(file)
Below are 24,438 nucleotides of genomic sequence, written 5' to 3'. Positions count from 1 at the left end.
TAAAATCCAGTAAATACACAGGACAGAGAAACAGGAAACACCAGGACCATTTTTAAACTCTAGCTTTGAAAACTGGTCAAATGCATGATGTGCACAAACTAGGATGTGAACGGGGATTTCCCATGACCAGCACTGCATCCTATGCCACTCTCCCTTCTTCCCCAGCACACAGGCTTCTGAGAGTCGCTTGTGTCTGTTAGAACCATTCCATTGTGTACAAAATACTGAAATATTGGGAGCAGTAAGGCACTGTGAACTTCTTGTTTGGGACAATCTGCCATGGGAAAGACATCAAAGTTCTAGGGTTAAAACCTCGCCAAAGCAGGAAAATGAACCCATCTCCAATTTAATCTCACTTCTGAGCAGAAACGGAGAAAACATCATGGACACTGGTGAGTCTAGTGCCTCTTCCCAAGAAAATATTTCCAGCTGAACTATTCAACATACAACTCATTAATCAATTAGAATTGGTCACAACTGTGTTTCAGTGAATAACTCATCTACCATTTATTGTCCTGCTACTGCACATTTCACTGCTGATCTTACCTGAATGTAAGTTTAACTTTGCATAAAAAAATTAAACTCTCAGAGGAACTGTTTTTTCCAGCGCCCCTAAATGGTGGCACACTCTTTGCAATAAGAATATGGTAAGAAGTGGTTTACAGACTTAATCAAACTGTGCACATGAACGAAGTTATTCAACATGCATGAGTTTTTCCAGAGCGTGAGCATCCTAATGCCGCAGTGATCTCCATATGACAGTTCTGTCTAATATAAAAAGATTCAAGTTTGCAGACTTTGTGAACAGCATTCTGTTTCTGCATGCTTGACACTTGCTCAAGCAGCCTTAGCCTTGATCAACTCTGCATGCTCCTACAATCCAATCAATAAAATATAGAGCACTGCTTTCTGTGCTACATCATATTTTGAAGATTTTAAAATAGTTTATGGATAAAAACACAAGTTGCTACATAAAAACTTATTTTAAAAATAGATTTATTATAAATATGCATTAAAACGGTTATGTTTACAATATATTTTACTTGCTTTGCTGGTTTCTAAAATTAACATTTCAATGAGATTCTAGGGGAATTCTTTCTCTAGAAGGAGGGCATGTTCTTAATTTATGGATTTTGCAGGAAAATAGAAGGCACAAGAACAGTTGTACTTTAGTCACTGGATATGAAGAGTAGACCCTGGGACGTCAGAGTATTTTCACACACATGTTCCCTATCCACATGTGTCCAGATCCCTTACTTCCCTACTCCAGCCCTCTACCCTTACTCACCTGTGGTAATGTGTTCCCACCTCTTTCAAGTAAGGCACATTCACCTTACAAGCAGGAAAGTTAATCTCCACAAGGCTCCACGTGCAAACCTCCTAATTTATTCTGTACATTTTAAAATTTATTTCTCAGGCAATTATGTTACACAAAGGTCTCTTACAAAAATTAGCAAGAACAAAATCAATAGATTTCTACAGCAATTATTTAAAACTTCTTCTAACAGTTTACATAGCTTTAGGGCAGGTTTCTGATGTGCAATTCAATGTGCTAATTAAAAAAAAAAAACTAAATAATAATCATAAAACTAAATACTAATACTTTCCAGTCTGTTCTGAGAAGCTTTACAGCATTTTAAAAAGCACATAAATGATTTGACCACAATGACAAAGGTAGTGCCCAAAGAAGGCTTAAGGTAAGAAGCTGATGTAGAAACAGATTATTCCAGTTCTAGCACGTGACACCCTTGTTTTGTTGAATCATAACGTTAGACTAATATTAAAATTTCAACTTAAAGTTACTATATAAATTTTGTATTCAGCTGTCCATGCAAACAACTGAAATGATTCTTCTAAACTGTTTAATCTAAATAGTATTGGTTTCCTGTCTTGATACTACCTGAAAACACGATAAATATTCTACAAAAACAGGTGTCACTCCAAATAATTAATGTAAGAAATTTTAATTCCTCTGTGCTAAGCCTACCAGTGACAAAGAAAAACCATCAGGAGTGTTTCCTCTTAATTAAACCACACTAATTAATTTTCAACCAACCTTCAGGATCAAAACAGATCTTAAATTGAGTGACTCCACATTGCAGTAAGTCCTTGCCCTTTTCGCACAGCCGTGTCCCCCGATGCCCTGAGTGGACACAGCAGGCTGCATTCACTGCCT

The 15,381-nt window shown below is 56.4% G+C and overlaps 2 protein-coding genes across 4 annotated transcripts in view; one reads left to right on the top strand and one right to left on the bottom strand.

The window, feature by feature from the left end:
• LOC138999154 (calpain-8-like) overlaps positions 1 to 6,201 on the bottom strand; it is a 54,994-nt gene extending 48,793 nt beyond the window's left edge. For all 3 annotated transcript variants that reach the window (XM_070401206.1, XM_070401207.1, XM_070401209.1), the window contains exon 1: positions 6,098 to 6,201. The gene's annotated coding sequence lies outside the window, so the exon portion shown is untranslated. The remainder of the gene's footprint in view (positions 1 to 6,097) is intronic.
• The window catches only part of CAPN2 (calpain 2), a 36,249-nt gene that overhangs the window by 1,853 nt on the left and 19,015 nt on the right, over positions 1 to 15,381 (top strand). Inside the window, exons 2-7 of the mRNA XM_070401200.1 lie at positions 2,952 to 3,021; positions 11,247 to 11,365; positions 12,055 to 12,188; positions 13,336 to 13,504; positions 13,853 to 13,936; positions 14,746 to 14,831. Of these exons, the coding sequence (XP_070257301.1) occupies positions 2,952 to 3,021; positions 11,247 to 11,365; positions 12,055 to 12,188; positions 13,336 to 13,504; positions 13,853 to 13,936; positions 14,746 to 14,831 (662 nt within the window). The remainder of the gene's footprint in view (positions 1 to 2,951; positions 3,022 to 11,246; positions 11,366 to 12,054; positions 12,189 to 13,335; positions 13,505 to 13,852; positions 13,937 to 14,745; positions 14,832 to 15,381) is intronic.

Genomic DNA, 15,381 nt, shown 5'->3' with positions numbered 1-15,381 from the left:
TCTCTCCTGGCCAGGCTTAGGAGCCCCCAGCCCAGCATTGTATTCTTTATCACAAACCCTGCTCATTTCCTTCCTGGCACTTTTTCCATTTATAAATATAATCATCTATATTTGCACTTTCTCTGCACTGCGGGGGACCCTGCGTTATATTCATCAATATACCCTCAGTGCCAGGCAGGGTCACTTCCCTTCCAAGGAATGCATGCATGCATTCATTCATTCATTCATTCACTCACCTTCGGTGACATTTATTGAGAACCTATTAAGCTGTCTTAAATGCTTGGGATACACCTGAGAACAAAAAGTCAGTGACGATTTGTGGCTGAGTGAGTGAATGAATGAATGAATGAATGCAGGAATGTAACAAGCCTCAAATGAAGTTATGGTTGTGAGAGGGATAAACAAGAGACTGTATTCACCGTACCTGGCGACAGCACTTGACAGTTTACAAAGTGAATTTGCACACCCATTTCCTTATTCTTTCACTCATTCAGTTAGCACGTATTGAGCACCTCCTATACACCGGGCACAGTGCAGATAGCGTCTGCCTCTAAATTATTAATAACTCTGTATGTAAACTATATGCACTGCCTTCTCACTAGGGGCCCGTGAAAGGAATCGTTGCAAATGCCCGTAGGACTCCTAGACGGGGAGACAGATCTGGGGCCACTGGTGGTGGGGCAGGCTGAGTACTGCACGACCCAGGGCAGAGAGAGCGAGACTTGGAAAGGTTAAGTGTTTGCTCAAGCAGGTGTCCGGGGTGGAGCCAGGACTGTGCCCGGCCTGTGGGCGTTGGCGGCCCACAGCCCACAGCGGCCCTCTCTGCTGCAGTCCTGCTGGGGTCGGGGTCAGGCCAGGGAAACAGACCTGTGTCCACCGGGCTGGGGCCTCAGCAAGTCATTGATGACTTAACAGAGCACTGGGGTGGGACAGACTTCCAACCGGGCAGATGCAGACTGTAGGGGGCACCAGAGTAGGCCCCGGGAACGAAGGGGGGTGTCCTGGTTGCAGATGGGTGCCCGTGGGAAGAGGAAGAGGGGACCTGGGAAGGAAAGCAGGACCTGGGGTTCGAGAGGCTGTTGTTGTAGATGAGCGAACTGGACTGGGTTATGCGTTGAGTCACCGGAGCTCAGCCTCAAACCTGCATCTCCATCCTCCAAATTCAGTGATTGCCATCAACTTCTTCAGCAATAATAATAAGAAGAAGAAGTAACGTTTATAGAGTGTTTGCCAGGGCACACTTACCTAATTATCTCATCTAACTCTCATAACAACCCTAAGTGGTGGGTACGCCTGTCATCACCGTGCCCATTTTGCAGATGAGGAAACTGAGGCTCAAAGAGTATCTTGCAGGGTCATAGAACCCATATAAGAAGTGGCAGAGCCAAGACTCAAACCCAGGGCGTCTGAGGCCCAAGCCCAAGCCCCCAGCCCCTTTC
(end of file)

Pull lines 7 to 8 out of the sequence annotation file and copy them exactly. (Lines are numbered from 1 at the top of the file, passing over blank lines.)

Genomic DNA, 15,381 nt, shown 5'->3' with positions numbered 1-15,381 from the left:
TCTCTCCTGGCCAGGCTTAGGAGCCCCCAGCCCAGCATTGTATTCTTTATCACAAACCCTGCTCATTTCCTTCCTGGCACTTTTTCCATTTATAAATATAATCATCTATATTTGCACTTTCTCTGCACTGCGGGGGACCCTGCGTTATATTCATCAATATACCCTCAGTGCCAGGCAGGGTCACTTCCCTTCCAAGGAATGCATGCATGCATTCATTCATTCATTCATTCACTCACCTTCGGTGACATTTATTGAGAACCTATTAAGCTGTCTTAAATGCTTGGGATACACCTGAGAACAAAAAGTCAGTGACGATTTGTGGCTGAGTGAGTGAATGAATGAATGAATGAATGCAGGAATGTAACAAGCCTCAAATGAAGTTATGGTTGTGAGAGGGATAAACAAGAGACTGTATTCACCGTACCTGGCGACAGCACTTGACAGTTTACAAAGTGAATTTGCACACCCATTTCCTTATTCTTTCACTCATTCAGTTAGCACGTATTGAGCACCTCCTATACACCGGGCACAGTGCAGATAGCGTCTGCCTCTAAATTATTAATAACTCTGTATGTAAACTATATGCACTGCCTTCTCACTAGGGGCCCGTGAAAGGAATCGTTGCAAATGCCCGTAGGACTCCTAGACGGGGAGACAGATCTGGGGCCACTGGTGGTGGGGCAGGCTGAGTACTGCACGACCCAGGGCAGAGAGAGCGAGACTTGGAAAGGTTAAGTGTTTGCTCAAGCAGGTGTCCGGGGTGGAGCCAGGACTGTGCCCGGCCTGTGGGCGTTGGCGGCCCACAGCCCACAGCGGCCCTCTCTGCTGCAGTCCTGCTGGGGTCGGGGTCAGGCCAGGGAAACAGACCTGTGTCCACCGGGCTGGGGCCTCAGCAAGTCATTGATGACTTAACAGAGCACTGGGGTGGGACAGACTTCCAACCGGGCAGATGCAGACTGTAGGGGGCACCAGAGTAGGCCCCGGGAACGAAGGGGGGTGTCCTGGTTGCAGATGGGTGCCCGTGGGAAGAGGAAGAGGGGACCTGGGAAGGAAAGCAGGACCTGGGGTTCGAGAGGCTGTTGTTGTAGATGAGCGAACTGGACTGGGTTATGCGTTGAGTCACCGGAGCTCAGCCTCAAACCTGCATCTCCATCCTCCAAATTCAGTGATTGCCATCAACTTCTTCAGCAATAATAATAAGAAGAAGAAGTAACGTTTATAGAGTGTTTGCCAGGGCACACTTACCTAATTATCTCATCTAACTCTCATAACAACCCTAAGTGGTGGGTACGCCTGTCATCACCGTGCCCATTTTGCAGATGAGGAAACTGAGGCTCAAAGAGTATCTTGCAGGGTCATAGAACCCATATAAGAAGTGGCAGAGCCAAGACTCAAACCCAGGGCGTCTGAGGCCCAAGCCCAAGCCCCCAGCCCCTTTC